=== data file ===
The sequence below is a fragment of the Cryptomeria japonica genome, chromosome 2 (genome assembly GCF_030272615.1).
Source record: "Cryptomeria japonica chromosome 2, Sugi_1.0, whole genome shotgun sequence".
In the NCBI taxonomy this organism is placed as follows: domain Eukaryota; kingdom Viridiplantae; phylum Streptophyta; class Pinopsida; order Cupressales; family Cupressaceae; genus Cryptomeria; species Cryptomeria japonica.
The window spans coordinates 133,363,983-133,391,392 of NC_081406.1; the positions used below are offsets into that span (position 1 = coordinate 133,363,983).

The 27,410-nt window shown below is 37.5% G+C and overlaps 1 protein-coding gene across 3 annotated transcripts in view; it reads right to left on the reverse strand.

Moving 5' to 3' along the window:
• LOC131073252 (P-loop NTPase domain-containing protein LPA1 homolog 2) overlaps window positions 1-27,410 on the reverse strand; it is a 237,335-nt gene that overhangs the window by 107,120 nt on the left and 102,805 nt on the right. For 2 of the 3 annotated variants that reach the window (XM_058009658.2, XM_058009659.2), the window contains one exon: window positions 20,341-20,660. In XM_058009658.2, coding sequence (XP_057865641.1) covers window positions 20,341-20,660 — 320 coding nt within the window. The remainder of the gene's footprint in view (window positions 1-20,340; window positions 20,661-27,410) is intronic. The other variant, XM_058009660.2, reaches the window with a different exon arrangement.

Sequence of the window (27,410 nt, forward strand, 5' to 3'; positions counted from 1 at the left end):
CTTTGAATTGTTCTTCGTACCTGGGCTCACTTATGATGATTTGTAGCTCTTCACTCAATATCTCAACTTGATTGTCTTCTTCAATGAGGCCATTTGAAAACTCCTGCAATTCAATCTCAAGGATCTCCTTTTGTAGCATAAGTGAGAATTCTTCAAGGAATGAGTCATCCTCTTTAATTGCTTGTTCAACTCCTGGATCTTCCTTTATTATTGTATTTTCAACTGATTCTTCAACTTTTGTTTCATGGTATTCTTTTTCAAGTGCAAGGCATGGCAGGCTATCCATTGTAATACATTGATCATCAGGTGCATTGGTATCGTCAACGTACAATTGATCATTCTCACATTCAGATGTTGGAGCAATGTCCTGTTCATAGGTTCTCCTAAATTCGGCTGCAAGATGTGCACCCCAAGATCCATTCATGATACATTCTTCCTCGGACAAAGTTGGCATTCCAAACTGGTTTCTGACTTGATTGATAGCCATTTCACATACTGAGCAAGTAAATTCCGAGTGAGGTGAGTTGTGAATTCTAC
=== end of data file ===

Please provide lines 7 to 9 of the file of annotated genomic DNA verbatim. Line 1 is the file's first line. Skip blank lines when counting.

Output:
• LOC131073252 (P-loop NTPase domain-containing protein LPA1 homolog 2) overlaps window positions 1-27,410 on the reverse strand; it is a 237,335-nt gene that overhangs the window by 107,120 nt on the left and 102,805 nt on the right. For 2 of the 3 annotated variants that reach the window (XM_058009658.2, XM_058009659.2), the window contains one exon: window positions 20,341-20,660. In XM_058009658.2, coding sequence (XP_057865641.1) covers window positions 20,341-20,660 — 320 coding nt within the window. The remainder of the gene's footprint in view (window positions 1-20,340; window positions 20,661-27,410) is intronic. The other variant, XM_058009660.2, reaches the window with a different exon arrangement.

Sequence of the window (27,410 nt, forward strand, 5' to 3'; positions counted from 1 at the left end):
CTTTGAATTGTTCTTCGTACCTGGGCTCACTTATGATGATTTGTAGCTCTTCACTCAATATCTCAACTTGATTGTCTTCTTCAATGAGGCCATTTGAAAACTCCTGCAATTCAATCTCAAGGATCTCCTTTTGTAGCATAAGTGAGAATTCTTCAAGGAATGAGTCATCCTCTTTAATTGCTTGTTCAACTCCTGGATCTTCCTTTATTATTGTATTTTCAACTGATTCTTCAACTTTTGTTTCATGGTATTCTTTTTCAAGTGCAAGGCATGGCAGGCTATCCATTGTAATACATTGATCATCAGGTGCATTGGTATCGTCAACGTACAATTGATCATTCTCACATTCAGATGTTGGAGCAATGTCCTGTTCATAGGTTCTCCTAAATTCGGCTGCAAGATGTGCACCCCAAGATCCATTCATGATACATTCTTCCTCGGACAAAGTTGGCATTCCAAACTGGTTTCTGACTTGATTGATAGCCATTTCACATACTGAGCAAGTAAATTCCGAGTGAGGTGAGTTGTGAATTCTAC